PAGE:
In Uncategorized on August 31, 2012 at 4:27 PM
Type: ENFP, The Advocate
Attributes: cooperative, energetic, bright
Typical Careers: consultants, reporters, politicians
In literature: ENFPs are likely to dabble in a ton of activities, excelling in many of them. They thrive on thrilling experiences and relationships, and their optimism makes them susceptible to deceit, like the romantic and skillful Edmond Dantès from “The Count of Monte Cristo.” Another perfect example is Brett Ashley from “The Sun Also Rises.”
Check the Huffington Post’s list of the fiction book characters associated with each personality type
In Non-Fiction on August 29, 2012 at 2:43 AM
Here I am sitting in a 24-hour coffee shop across from campus after my first day back in class.
The guy who just sat down at the table in front of me, facing me, used to be that annoying guy who professors began not calling on in class because he’d take the conversation off topic, then hold us hostage with his point-of-view. They’d actually make an exaggerated and clear arch with their heads and line-of-sight (if the class was large enough to get away with that) and he would lean to the right or left with his hand raised from the front row as if he believed the professor just hadn’t seen his hand raised. Each new semester, an ignorant professor would unwittingly green-light his aggressively argumentative self on us, unsuccessfully interrupting him while he shut people down before they could finish articulating their point.
He was an awkward blob of a guy with spray out of his mouth while yacking too and I probably only remember that because of his demeanor in classes.
But, clearly, dude met the gym because he’s completely UMPH now.
And who knew that this chiseled face was under that face that I remember?
Maybe he’s gay because he smiled at me (where was THAT smile?) when he looked my way and, also, because I remember this one time at a party when he really wanted to discuss a point I’d made in class. I walked away eventually from him, though, because he really just wanted to dominate the conversation.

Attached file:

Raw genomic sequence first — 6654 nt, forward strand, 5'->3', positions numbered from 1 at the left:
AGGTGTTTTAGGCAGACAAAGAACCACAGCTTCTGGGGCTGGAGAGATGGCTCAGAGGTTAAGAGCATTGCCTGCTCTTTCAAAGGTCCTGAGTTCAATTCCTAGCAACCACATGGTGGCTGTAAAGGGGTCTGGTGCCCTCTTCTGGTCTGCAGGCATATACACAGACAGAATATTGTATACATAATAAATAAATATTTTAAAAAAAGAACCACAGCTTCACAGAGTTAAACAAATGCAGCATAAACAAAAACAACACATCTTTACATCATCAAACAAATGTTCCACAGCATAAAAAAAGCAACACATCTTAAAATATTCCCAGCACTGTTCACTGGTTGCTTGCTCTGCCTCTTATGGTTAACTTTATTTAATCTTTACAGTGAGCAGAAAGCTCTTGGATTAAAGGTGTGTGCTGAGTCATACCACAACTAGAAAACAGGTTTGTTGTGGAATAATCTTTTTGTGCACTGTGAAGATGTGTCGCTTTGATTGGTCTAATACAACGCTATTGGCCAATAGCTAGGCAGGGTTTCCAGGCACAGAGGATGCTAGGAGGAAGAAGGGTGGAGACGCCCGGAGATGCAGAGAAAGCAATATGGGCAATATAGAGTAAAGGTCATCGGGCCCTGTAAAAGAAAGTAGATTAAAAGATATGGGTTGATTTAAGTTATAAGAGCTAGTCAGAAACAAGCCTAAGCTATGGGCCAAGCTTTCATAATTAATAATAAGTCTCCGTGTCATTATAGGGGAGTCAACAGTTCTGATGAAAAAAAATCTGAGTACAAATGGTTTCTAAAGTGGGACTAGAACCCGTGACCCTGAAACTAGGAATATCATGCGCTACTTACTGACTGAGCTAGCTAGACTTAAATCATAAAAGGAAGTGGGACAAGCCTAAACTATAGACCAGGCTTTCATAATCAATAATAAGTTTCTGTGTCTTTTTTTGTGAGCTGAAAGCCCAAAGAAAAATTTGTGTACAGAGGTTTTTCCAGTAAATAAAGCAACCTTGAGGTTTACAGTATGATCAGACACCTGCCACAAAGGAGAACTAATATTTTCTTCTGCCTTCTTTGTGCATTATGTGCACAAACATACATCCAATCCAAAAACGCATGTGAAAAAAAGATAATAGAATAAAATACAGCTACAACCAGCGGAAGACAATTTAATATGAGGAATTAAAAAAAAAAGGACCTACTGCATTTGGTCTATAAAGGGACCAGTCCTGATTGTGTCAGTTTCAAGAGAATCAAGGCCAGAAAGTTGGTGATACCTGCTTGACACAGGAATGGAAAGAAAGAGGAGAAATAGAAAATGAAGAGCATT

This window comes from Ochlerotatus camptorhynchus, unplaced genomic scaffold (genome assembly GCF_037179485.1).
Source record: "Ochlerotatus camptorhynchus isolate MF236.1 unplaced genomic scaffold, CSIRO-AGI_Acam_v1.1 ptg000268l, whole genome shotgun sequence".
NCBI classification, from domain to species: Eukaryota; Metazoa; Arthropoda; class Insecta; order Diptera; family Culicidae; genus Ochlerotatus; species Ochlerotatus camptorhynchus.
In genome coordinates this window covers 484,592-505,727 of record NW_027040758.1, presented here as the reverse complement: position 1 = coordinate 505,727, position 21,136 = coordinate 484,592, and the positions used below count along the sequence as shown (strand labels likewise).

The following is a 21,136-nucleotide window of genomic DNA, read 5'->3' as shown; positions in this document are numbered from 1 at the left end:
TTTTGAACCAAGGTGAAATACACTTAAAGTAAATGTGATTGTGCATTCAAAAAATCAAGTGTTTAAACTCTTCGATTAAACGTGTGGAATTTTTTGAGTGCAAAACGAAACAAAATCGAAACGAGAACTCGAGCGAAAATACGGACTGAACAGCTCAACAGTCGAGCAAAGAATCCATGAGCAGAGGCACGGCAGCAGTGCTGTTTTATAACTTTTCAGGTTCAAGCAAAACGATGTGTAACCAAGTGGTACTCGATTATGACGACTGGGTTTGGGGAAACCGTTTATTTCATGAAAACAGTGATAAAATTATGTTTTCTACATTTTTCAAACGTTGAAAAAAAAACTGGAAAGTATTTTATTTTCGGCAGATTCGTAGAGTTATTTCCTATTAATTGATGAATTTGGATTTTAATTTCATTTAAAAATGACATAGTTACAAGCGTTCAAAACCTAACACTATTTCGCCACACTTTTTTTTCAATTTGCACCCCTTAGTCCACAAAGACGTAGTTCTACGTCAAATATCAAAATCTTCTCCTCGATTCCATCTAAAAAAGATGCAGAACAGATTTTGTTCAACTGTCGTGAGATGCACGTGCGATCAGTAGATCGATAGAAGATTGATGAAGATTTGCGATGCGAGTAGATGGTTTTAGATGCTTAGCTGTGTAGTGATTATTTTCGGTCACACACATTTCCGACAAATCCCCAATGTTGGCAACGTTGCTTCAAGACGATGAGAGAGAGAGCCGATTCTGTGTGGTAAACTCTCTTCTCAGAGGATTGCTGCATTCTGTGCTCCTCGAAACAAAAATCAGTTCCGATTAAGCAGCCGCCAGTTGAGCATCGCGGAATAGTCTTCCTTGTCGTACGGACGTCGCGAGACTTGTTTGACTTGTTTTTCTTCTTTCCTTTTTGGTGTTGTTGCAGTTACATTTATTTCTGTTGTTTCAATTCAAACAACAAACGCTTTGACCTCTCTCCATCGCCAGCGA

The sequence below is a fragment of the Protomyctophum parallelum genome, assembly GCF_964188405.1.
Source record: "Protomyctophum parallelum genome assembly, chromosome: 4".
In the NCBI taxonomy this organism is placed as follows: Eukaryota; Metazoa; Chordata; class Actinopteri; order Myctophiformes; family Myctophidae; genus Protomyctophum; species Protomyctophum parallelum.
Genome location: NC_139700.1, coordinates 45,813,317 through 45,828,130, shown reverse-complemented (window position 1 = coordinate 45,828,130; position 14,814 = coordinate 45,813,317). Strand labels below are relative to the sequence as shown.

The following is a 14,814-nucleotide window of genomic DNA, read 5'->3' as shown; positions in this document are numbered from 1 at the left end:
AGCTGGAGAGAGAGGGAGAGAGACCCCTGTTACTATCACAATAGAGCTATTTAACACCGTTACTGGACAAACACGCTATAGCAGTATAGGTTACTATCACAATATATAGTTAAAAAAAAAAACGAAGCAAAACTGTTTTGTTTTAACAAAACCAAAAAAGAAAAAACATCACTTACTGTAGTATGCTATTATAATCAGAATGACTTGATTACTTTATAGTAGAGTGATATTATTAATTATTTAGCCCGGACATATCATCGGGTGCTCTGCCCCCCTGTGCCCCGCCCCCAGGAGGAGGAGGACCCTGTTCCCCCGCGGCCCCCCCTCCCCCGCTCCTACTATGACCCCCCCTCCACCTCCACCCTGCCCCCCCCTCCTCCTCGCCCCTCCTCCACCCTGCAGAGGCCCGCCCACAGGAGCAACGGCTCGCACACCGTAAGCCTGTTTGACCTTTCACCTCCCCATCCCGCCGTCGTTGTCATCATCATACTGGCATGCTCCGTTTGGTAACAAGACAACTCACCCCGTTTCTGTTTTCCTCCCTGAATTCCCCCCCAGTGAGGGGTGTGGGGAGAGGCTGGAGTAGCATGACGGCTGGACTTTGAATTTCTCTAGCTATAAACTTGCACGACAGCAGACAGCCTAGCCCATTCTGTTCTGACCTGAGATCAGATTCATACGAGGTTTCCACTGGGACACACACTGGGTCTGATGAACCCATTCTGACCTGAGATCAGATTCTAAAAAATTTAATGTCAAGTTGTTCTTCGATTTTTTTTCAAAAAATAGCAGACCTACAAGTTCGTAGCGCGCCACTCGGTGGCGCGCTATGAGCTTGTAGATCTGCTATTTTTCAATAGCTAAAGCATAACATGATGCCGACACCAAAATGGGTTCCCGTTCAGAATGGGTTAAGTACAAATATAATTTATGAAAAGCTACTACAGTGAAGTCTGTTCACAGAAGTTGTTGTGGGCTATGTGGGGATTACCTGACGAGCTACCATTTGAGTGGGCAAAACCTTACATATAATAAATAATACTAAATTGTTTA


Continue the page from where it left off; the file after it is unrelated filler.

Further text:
But now he could totally domin—
Oh, two girls just walked up, one introducing him to the other as her boyfriend before kissing him and now he’s leaving, her hand in his.
He’s probably still a jerk.
In Fiction on August 23, 2012 at 6:21 AM
(19th in this challenge)
IT WAS A STARK AND DORMY NIGHT*.
Eleka thought she was alone. Bruce Hall had closed for the slushy Winter/Xmas hiatus. No vehicles existed in the ashy lot but hers. The hallway had traded in its Mary Jane abrasive sass for a mellow, generic, aired-out hallway smell. But if she was alone, who was manhandling her knocker?
And how did they have knowledge of her?
Her Santa nightlight wasn’t that bright. And it wasn’t that big.
“Let me in!” a male who was probably nerdy and skinny fat by the crack in his shrill. To my peep hole, she declared internally, so that I might investigate. When she put her eye to the hole, his pound felt like a pound in her face and she thought he was such a jerk she almost wanted the awful thing that was surely about to happen happen to him. Would serve him—
“Please!” Read the rest of this entry »
In Uncategorized on August 22, 2012 at 8:15 AM
I’m so grateful for stumbling upon this because I didn’t know what to write for today’s drabble.
Over at ComicBookResources.com, there’s a series called “Comic Legends Revealed”. The second legend revealed in their 273rd post is:`
COMIC LEGEND: Len Wein came up with an amusing tribute to Snoopy’s Great American Novel in a Batman short story he did with Walt Simonson.
“It was a dark and stormy night” first appeared at the beginning of novelist Edward Bulwer-Lytton’s 1830 novel, Paul Clifford. It has become one of the most famous example of “purple prose” ever.
In July of 1965, Charlie Brown’s dog, Snoopy, first began working on his novel, and sure enough, the phrase opened his work.
Check out the rest of the post, complete with both Snoopy’s Great American Novel and the Batman short it inspired.
In Fiction on August 22, 2012 at 6:36 AM
(18th in this challenge)
(inspired by the Bulwer-Lytton Fiction Contest and my scriptophobia)